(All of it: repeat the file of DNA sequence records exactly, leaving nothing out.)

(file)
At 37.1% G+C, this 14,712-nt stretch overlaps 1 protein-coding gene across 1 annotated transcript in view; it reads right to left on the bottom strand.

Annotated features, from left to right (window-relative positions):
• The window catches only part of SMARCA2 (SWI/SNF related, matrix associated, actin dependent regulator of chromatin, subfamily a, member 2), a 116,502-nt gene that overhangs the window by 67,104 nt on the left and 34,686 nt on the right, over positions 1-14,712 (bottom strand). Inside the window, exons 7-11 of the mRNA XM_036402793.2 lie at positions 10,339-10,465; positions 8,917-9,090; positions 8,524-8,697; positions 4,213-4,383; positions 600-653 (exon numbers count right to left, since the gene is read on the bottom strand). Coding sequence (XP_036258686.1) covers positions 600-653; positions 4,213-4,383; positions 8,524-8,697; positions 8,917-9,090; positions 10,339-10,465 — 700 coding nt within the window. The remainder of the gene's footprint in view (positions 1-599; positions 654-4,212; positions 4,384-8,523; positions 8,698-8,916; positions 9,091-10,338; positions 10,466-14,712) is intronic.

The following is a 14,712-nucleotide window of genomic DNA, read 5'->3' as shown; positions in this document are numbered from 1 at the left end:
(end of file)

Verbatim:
At 37.1% G+C, this 14,712-nt stretch overlaps 1 protein-coding gene across 1 annotated transcript in view; it reads right to left on the bottom strand.

Annotated features, from left to right (window-relative positions):
• The window catches only part of SMARCA2 (SWI/SNF related, matrix associated, actin dependent regulator of chromatin, subfamily a, member 2), a 116,502-nt gene that overhangs the window by 67,104 nt on the left and 34,686 nt on the right, over positions 1-14,712 (bottom strand). Inside the window, exons 7-11 of the mRNA XM_036402793.2 lie at positions 10,339-10,465; positions 8,917-9,090; positions 8,524-8,697; positions 4,213-4,383; positions 600-653 (exon numbers count right to left, since the gene is read on the bottom strand). Coding sequence (XP_036258686.1) covers positions 600-653; positions 4,213-4,383; positions 8,524-8,697; positions 8,917-9,090; positions 10,339-10,465 — 700 coding nt within the window. The remainder of the gene's footprint in view (positions 1-599; positions 654-4,212; positions 4,384-8,523; positions 8,698-8,916; positions 9,091-10,338; positions 10,466-14,712) is intronic.

The following is a 14,712-nucleotide window of genomic DNA, read 5'->3' as shown; positions in this document are numbered from 1 at the left end: